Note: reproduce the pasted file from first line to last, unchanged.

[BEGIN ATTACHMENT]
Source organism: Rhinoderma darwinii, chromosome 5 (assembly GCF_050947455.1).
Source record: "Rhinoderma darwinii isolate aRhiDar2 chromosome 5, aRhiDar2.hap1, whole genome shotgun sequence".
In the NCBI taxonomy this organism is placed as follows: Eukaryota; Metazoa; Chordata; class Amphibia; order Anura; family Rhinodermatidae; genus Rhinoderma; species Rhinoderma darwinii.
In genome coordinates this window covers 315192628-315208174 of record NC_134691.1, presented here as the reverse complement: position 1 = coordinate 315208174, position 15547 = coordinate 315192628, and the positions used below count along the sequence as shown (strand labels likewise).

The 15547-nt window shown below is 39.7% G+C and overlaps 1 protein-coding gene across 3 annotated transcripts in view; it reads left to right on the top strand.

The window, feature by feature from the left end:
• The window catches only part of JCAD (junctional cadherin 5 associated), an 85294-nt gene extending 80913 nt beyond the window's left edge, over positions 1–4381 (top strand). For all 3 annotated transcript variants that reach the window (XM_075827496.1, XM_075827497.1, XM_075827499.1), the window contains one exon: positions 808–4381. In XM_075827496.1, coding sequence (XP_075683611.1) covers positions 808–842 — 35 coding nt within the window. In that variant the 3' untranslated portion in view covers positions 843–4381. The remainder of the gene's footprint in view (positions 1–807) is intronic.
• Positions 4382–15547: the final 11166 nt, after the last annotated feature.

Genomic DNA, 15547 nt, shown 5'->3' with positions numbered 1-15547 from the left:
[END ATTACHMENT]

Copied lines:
Source organism: Rhinoderma darwinii, chromosome 5 (assembly GCF_050947455.1).
Source record: "Rhinoderma darwinii isolate aRhiDar2 chromosome 5, aRhiDar2.hap1, whole genome shotgun sequence".
In the NCBI taxonomy this organism is placed as follows: Eukaryota; Metazoa; Chordata; class Amphibia; order Anura; family Rhinodermatidae; genus Rhinoderma; species Rhinoderma darwinii.
In genome coordinates this window covers 315192628-315208174 of record NC_134691.1, presented here as the reverse complement: position 1 = coordinate 315208174, position 15547 = coordinate 315192628, and the positions used below count along the sequence as shown (strand labels likewise).

The 15547-nt window shown below is 39.7% G+C and overlaps 1 protein-coding gene across 3 annotated transcripts in view; it reads left to right on the top strand.

The window, feature by feature from the left end:
• The window catches only part of JCAD (junctional cadherin 5 associated), an 85294-nt gene extending 80913 nt beyond the window's left edge, over positions 1–4381 (top strand). For all 3 annotated transcript variants that reach the window (XM_075827496.1, XM_075827497.1, XM_075827499.1), the window contains one exon: positions 808–4381. In XM_075827496.1, coding sequence (XP_075683611.1) covers positions 808–842 — 35 coding nt within the window. In that variant the 3' untranslated portion in view covers positions 843–4381. The remainder of the gene's footprint in view (positions 1–807) is intronic.
• Positions 4382–15547: the final 11166 nt, after the last annotated feature.

Genomic DNA, 15547 nt, shown 5'->3' with positions numbered 1-15547 from the left: